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Effects of monotherapy of temocapril or candesartan with dose increments or combination therapy with both drugs on the suppression of diabetic nephropathy.

Division of Nephrology, Endocrinology and Vascular Medicine, Tohoku University School of Medicine, Sendai, Japan.
Hypertension Research (Impact Factor: 2.94). 05/2007; 30(4):325-34. DOI: 10.1291/hypres.30.325
Source: PubMed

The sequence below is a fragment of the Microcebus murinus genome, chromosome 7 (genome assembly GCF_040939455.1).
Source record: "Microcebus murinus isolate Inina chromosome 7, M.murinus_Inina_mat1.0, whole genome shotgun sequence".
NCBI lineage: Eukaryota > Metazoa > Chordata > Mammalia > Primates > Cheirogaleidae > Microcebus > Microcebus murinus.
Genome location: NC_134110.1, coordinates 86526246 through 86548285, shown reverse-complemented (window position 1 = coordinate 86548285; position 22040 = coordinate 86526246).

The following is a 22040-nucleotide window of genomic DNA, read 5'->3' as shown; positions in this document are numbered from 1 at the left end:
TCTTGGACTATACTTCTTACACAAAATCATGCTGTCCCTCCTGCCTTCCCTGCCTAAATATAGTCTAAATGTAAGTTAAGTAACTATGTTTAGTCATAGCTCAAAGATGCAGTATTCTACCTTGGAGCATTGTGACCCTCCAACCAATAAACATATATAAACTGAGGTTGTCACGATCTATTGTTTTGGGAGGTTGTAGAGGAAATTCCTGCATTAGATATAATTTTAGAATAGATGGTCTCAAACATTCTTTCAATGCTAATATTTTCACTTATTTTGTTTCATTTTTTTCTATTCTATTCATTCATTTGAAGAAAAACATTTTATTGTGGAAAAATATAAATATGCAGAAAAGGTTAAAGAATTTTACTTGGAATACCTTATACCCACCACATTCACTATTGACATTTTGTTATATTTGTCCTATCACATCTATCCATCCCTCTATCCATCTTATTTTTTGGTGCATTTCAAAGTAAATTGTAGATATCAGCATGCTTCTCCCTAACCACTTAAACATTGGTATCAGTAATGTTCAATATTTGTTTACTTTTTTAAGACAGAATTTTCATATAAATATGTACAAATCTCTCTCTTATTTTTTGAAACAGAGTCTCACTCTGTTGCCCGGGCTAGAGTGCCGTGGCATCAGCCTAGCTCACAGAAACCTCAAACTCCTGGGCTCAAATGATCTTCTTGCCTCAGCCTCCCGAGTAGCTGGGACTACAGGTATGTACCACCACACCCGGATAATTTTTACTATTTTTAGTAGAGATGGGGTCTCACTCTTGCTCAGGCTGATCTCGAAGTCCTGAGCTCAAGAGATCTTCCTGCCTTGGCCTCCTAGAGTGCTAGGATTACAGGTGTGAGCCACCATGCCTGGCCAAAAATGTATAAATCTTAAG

ABSTRACT We examined the effects of increasing the recommended initial doses of angiotensin-converting enzyme inhibitors (ACEIs) or angiotensin receptor blockers (ARBs), or of switching to combination therapy with both drugs, on diabetic nephropathy. Hypertensive type 2 diabetic patients with urinary albumin excretion (ACR) between 100 and 300 mg/g creatinine (Cre) were assigned to the following five groups in which an antihypertensive drug was administered at a recommended initial dose for 48 weeks, and then either the dose was doubled or an additional drugs was added to regimen for the following 48 weeks: N, nifedipine-CR (N) 20 mg/day (initial dose); T, ACEI temocapril (T) 2 mg/day; C, ARB candesartan (C) 4 mg/day; T+C, T first and then addition of C; C+T, C first and then addition of C. ACR decreased in the T (n=34), C (n=40), T+C (n=37) and C+T (n=35) groups, but not in the N group (n=18). However, the anti-proteinuric effect was less in the T than in the C, T+C or C+T groups, while no differences existed among the latter three. In each group, there were significant linear relationships between attained BP and ACR; however, the regression lines were shifted toward lower ACR level in the renin-angiotensin system-inhibition groups compared with the N group. These results indicate that an ACEI and/or ARB is superior to a CCB in retarding diabetic nephropathy, while the combination of low doses of ACEI and ARB has effects similar to those of high-dose ARB. Even among patients treated with an ACEI and/or ARB, lowering BP is important.

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